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Hall tax board under fire again
Allegations have been leveled against appraiser
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A watchdog citizens’ group alleges the county’s chief appraiser incorrectly received a homestead exemption and owes almost $900 in back property taxes.

The allegations come months after an investigation and subsequent resignation of the former chairman of the board of tax assessors.

The Hall County Citizens for Efficient Government plans to ask the board of tax assessors at a meeting this morning not to renew the contract of Chief Appraiser Mike Henderson.

In a letter to Terrell Gaines, chairman of the board, the group’s president calls Henderson’s actions "deplorable and inexcusable."

The group examined Henderson’s tax records and found he received a homestead tax exemption for a mobile home that he owns but no longer lives in.

"When he’s in that position (of chief appraiser), it just doesn’t look good," said Paul Barnes, president of the citizens’ group.

Henderson said Thursday the error was an honest mistake. He also said the accusations are unfair.

"I inadvertently forgot to take the homestead off," Henderson said. "In this case it was my mistake. ... It wasn’t anything on my part that I did intentionally."

Henderson said the piece of property, located on Strickland Road, is the only one he owns, and he was not claiming a homestead exemption anywhere else.

He has begun the process to repay $893.30 in taxes owed since the exemption was removed in November, county tax records show. He has until Jan. 3 to pay the taxes.

Barnes will present the group’s findings to Gaines and the full tax assessors board this morning. James Cantrell, former chief appraiser for real estate, and Lyman Martin, former chief appraiser for personal property, are advising the citizens’ group and will attend the meeting.

In February, Martin and Cantrell accused then-board chairman Emory Martin of misappropriating more than $60,000 of county money by padding per diem time sheets and taking $100 per day payment for days when he did not work. Emory Martin later resigned, and District Attorney Lee Darragh did not bring charges against him following an investigation.

In the latest investigation, the group contends that Henderson has claimed the homestead exemption on a mobile home since at least 2003, even though he did not live there. Lyman Martin estimated the exemption would equal about $225 to $250 per year in taxes.

"He is the chief administrative officer for the board of tax assessors. And that’s what brings the glaring problems out more than anything else in what our research found," Lyman Martin said.

Gaines is confident that Henderson did not purposely maintain the homestead exemption.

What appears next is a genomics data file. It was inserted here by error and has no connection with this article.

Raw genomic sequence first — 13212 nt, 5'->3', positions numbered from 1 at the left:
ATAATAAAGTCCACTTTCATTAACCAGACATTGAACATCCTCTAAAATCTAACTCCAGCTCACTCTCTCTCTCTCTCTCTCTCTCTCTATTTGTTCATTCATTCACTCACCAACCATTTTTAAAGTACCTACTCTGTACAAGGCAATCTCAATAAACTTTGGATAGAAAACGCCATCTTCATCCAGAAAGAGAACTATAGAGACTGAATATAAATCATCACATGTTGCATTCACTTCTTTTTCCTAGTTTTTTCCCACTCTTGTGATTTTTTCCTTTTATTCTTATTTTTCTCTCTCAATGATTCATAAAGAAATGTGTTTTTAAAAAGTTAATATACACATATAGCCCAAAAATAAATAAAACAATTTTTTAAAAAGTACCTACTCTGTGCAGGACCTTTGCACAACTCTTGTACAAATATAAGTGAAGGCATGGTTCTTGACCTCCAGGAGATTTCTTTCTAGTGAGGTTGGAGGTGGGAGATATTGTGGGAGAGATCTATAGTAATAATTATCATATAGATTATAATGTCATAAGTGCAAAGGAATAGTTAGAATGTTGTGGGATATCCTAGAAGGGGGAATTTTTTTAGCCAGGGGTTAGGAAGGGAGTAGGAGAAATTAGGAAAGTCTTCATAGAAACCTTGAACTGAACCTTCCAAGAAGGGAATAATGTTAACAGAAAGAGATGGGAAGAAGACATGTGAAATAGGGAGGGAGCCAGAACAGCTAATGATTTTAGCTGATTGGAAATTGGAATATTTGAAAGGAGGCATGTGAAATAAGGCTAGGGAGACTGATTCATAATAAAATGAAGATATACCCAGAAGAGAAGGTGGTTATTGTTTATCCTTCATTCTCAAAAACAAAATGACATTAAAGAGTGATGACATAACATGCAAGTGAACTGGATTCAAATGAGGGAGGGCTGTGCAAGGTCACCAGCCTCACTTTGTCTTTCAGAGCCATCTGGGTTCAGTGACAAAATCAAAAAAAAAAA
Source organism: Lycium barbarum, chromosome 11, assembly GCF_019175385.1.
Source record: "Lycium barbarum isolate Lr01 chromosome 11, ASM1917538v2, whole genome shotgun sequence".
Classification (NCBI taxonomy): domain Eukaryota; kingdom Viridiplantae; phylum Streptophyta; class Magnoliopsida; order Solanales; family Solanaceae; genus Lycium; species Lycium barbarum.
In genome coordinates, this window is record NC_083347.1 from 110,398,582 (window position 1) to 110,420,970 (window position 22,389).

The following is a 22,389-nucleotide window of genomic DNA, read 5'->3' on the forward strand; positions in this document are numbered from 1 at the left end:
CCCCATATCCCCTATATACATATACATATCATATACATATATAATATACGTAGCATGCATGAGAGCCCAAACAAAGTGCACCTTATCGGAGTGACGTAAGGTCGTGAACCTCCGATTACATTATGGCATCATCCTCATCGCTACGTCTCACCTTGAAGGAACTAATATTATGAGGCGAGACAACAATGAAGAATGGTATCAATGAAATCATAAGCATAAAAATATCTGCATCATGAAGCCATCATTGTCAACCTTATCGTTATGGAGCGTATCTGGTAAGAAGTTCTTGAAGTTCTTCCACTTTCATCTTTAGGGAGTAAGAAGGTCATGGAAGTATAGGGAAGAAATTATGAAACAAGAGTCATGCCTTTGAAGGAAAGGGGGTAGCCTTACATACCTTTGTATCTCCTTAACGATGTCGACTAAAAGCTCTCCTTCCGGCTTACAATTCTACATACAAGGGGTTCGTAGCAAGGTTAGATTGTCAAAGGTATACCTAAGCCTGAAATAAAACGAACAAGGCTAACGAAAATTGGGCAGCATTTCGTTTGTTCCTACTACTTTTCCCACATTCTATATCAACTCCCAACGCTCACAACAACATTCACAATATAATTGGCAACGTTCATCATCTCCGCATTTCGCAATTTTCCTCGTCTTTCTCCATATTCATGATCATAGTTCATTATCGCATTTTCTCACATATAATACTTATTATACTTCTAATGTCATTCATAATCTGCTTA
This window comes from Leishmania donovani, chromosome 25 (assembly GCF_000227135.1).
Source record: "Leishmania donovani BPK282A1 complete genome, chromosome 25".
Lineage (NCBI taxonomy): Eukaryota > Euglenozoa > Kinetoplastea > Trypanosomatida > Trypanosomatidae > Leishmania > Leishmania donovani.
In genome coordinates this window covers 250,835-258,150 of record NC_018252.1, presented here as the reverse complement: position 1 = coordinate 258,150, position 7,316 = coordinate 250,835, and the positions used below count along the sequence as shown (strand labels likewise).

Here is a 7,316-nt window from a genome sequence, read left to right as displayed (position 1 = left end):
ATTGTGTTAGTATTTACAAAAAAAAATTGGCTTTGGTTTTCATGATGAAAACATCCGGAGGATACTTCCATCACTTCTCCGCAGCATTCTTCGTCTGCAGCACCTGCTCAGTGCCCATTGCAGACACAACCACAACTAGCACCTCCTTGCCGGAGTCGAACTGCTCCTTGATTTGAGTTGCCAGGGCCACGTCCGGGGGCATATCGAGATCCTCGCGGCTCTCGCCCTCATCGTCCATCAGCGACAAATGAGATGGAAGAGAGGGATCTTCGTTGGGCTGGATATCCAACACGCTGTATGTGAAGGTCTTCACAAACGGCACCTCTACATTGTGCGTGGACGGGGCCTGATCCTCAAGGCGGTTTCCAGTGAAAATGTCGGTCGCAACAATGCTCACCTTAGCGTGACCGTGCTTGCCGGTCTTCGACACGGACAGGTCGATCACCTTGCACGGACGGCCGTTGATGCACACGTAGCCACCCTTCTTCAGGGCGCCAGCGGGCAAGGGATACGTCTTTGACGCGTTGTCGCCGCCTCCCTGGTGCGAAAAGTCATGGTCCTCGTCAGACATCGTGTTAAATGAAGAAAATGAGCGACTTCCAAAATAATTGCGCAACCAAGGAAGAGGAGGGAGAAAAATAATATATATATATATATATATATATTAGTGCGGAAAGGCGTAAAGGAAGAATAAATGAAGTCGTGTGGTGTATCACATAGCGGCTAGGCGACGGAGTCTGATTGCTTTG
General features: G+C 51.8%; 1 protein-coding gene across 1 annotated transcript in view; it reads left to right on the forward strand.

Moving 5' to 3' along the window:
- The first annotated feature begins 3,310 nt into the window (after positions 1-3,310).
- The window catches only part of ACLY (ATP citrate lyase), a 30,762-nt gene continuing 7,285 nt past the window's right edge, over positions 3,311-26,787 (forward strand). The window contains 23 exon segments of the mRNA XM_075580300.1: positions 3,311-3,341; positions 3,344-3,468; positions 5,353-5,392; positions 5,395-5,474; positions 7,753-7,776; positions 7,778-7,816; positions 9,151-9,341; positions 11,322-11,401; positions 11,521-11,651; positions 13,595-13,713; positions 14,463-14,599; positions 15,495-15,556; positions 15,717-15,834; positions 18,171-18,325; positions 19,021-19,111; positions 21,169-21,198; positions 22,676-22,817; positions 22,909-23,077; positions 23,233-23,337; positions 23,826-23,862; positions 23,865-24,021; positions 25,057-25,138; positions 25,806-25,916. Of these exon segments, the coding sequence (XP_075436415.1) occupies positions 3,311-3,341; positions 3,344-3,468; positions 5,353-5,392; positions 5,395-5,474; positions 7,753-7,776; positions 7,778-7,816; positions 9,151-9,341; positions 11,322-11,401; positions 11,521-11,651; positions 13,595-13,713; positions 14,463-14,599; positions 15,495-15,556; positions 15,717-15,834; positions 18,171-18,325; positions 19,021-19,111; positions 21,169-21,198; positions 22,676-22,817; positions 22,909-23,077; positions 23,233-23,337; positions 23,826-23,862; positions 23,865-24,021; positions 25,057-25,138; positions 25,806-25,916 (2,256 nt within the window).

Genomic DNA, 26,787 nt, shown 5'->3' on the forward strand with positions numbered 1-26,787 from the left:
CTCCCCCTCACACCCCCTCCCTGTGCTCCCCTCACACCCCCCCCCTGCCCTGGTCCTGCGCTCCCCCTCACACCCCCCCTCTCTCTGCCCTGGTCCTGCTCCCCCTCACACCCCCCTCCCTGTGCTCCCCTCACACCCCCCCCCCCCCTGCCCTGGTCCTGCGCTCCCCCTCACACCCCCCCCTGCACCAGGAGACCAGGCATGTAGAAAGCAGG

"I have no doubt it was an honest mistake," Gaines said. "This is not uncommon for something like this. The only difference between what happened to Mike (Henderson) and a regular taxpayer — a regular taxpayer we would’ve just removed the homestead exemption, and that would have been it. But with Mike, we made sure that everything was straight as far as any breaks in the taxes he had received. So really, it was harder on him than it would have been on a regular taxpayer because we wanted everything to be above board with it."

Henderson’s tax bills are due Jan. 3. State law allows a property owner 60 days to pay taxes if the value is changed. The homestead exemption was removed from Henderson’s property Nov. 3.

County tax records indicate Henderson occasionally has paid his property taxes after the deadline, once as long as 15 months late. Each time his taxes were paid late, he paid the appropriate late fees.

Henderson said Thursday the group shouldn’t concern itself with his personal finances.

"That’s more my personal finances, and I really don’t think that should be public information," Henderson said. "When has anyone else been questioned about when they pay their bills?"

The citizens’ group also alleges that Gaines, as chairman of the board, knew about the exemption. Gaines, a longtime member of the board, succeeded Emory Martin as board chairman.

"We have to assume Mr. Gaines approved it," Lyman Martin said. "The chief administrative officer forgetting five years to take his homestead exemption off, and he does it every day ... we don’t accept that as a legitimate answer."

Cantrell said Gaines should have informed the rest of the board about his decision to let Henderson remove the exemption and pay the difference.

"In something that could be controversial, the whole board should be called together," Cantrell said.

Gaines did not bring the matter before the board, but said he feels he handled the situation appropriately. Gaines said he approached Henderson about the discrepancy in his property taxes when he became aware of it.

"When something comes to your attention, you go ahead and handle the thing," Gaines said. "I would assume that’s what the taxpayers of Hall County would expect."

Victoria Cook, a board member since July 24, said she was not aware of the decision Gaines made about Henderson’s taxes. She said she wants to hear Henderson’s side before taking any action.

"I had absolutely no idea about him paying back taxes," Cook said. "It just feels like one was snuck by us. ... There are a lot of questions that need to be answered."

For his part, Barnes said Henderson’s tax records make him less trustful of the entire office, which is already under scrutiny after the Emory Martin controversy earlier this year.

"The only way this can end is if these three men leave," Barnes said of Henderson, Gaines and Bill Vaughan. Gaines and Vaughan are the remaining members of the tax assessors board who served under Emory Martin. "I’m not backing off."